'Assassination' of Clinton, Obama artist questioned, vows to reopen installationThe piece is part of the installation Yazmany Arboleda entitled, 'The Assassination of Barack Obama.'
An artist looking to make a big splash got the attention of the Secret Service Wednesday when he tried to open a midtown exhibit "The Assassination of Hillary Clinton/The Assassination of Barack Obama."
Yazmany Arboleda, whose button-pushing shows barely caused a ripple when they were recently unveiled in Chelsea, was grilled by agents after he had the provocative title stenciled on the windows of a West 40th St. storefront.
Arboleda was questioned for an hour and publicly denounced by Police Commissioner Ray Kelly before he was released. He was not charged with a crime.
"It's my right as an artist to have that sign up," the defiant 27-year-old artist said after he was sprung.
Arboleda insisted his show was about the "character assassination" of the candidates and that he intends to open his exhibit tomorrow.
"There's no blood, there's no guns, there's no reference to violence," he said. "My work is about words and how the media has torn them apart."
Kelly called Arboleda's inflammatory art "totally inappropriate" and added, "This is all under investigation."
"Obviously it could be interpreted as advocating harm," Kelly said. "Our lawyers are researching it to determine if there are any violations of law."
Clinton was in town and Obama was en route to the city a day after he clinched the Democratic
Party's presidential nomination when Arboleda got his 15 minutes of fame.
"I woke up frantically after two hours of sleep," he said. "The landlord said there's a ton of police here - what did you do? They padlocked the building. They said you need to take down the sign. There were 10 police cars and tons of policemen. It was incredibly frantic."
While Arboleda was questioned "about his motivation," cops taped brown paper over the title on the plate glass windows.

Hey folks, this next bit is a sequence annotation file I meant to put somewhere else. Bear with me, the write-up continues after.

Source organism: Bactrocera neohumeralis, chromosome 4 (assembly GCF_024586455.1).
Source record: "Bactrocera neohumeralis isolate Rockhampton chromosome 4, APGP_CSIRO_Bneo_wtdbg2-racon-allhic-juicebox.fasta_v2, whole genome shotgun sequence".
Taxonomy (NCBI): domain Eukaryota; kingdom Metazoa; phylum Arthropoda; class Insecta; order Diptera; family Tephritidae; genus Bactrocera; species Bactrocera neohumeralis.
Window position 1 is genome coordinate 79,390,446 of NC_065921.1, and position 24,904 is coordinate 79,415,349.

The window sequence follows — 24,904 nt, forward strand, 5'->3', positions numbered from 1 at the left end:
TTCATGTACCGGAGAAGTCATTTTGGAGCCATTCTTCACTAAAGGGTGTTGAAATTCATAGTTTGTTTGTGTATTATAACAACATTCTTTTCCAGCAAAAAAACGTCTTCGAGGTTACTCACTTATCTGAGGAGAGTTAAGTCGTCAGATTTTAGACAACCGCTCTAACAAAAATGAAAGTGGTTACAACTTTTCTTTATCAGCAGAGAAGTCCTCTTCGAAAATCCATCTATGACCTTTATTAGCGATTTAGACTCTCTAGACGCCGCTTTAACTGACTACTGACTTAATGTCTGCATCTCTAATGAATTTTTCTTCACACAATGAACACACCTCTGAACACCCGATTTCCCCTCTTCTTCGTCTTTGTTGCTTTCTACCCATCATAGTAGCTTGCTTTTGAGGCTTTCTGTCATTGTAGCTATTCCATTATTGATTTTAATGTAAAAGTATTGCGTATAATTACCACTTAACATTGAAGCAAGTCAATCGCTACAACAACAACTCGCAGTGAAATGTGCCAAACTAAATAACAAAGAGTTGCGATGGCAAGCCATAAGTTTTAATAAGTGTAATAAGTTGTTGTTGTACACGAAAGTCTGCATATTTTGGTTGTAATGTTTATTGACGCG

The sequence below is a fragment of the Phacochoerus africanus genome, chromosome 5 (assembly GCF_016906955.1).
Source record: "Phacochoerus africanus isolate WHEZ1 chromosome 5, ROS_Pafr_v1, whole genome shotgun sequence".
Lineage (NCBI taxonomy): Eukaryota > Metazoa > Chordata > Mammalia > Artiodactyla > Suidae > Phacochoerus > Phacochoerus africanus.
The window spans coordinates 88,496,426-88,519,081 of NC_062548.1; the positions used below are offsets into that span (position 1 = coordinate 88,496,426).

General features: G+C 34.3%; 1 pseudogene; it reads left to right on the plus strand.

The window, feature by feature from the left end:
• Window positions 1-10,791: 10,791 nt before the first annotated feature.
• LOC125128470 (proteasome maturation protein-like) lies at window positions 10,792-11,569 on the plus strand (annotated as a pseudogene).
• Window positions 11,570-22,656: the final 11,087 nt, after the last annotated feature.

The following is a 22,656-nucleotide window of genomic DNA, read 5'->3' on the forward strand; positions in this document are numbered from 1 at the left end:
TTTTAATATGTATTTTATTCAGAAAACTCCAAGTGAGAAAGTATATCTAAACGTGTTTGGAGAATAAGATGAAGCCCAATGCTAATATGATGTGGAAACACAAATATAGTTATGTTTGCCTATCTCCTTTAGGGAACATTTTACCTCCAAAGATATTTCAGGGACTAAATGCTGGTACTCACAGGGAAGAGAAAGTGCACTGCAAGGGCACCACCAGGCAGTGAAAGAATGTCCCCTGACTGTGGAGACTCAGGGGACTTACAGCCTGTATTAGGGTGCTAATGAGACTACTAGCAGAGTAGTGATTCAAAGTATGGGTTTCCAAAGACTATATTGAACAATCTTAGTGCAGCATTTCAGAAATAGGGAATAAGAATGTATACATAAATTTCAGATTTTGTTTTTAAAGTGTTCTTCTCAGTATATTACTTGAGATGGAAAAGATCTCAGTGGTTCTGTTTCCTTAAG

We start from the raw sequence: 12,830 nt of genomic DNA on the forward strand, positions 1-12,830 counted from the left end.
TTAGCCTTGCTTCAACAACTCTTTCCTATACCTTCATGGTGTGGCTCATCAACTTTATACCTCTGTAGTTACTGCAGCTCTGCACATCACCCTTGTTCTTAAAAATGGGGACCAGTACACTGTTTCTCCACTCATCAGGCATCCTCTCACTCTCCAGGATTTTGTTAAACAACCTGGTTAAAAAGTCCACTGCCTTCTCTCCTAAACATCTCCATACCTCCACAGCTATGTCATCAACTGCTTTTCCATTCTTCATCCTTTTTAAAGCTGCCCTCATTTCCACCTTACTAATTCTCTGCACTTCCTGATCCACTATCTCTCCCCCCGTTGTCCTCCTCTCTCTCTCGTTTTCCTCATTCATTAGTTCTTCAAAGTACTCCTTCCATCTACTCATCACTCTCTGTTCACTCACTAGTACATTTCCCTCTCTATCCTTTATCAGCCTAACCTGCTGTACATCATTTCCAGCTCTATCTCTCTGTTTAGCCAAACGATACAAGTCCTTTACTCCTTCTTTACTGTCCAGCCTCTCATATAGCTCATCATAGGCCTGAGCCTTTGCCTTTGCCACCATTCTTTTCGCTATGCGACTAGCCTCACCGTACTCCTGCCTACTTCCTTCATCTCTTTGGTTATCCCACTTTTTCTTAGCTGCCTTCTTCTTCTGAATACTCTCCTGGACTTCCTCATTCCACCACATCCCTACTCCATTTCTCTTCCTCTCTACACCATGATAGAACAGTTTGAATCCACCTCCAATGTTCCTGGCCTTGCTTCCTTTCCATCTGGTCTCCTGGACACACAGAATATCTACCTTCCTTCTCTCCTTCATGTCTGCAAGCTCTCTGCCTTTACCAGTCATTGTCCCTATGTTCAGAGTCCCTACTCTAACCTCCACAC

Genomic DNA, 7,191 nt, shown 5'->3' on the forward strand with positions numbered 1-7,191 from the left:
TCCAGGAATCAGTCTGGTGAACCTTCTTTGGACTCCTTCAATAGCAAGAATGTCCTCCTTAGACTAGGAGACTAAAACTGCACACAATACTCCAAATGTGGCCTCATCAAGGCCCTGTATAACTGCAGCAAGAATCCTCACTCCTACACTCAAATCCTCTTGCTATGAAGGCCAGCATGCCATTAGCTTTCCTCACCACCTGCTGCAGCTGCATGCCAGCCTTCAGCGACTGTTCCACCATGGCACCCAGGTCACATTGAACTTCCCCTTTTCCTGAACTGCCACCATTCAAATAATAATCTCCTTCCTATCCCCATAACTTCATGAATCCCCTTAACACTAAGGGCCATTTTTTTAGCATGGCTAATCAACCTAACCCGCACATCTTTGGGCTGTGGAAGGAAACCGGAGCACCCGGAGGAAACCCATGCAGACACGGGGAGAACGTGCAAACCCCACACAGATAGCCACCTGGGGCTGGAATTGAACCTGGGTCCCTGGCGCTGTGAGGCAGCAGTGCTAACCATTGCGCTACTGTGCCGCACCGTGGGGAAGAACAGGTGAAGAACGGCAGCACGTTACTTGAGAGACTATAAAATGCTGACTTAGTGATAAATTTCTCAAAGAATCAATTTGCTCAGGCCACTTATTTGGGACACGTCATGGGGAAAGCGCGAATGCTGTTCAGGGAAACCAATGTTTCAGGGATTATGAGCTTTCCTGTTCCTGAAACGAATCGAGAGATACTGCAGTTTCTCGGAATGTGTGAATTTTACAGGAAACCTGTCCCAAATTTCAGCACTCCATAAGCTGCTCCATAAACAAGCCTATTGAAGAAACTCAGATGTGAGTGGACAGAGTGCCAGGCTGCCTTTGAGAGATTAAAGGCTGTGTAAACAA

Arboleda said he was grilled about guns, asked if he'd been institutionalized, questioned about whether he'd ever attended any campaign rallies - and was photographed.
His Obama and Clinton installations made their debut in the city in March.
"The Assassination of Barack Obama" was on display for all of that month at The Naomi Gates Gallery on West 22nd St. in Chelsea.
"The installation explores the figurative, but highly effective attempts by the American populace to assassinate Barack Obama's reputation," a press release states.
It describes Arboleda's style as "take no prisoners." Any potential public outrage was apparently dampened by the gallery's insistence that the exhibit be viewed by appointment only "due to the highly sensitive and controversial nature of the material presented."
Arboleda's "The Assassination of Hillary Clinton" ran simultaneously at the Leah Keller Gallery on West 24th St.
"Arboleda shows the extreme effects of a society intent on castrating anyone in power," the press release states.
That show was also by appointment only.
‘Assassination’ Artist Is Questioned and Released
By Sewell Chan
Updated, 3:30 p.m. | This morning, a Boston-born performance artist, Yazmany Arboleda, tried to set up a provocative art exhibition in a vacant storefront on West 40th Street in Midtown Manhattan with the title, “The Assassination of Hillary Clinton/The Assassination of Barack Obama,” in neatly stenciled letters on the plate glass windows at street level.
By 9:30 a.m., New York City police detectives and Secret Service agents had shut down the exhibition, and building workers had quickly covered over the inflammatory title with large sheets of brown paper and blue masking tape. The gallery is across the street from the southern entrance to The New York Times building.
The police officers declined to answer any questions, and at first would not permit reporters to speak with Mr. Arboleda, who was wearing a black T-shirt and making cellphone calls from inside the makeshift gallery.
Later, Mr. Arboleda, who is 27, said in an interview: “It’s art. It’s not supposed to be harmful. It’s about character assassination — about how Obama and Hillary have been portrayed by the media.” He added, “It’s about the media.”
Mr. Arboleda said the exhibition was to open on Thursday and run all day.
The interview was abruptly ended as Mr. Arboleda was led off to the Midtown South police precinct station for what he called an interrogation.
Reached by telephone this morning, Eric Joza, the building manager for the building at 264 West 40th Street, between Eighth and Seventh Avenues, said: “I had no idea what he was going to do. All I knew is that he was an artist and was going to use the store for two days: today and tomorrow.” There are offices above the storefront.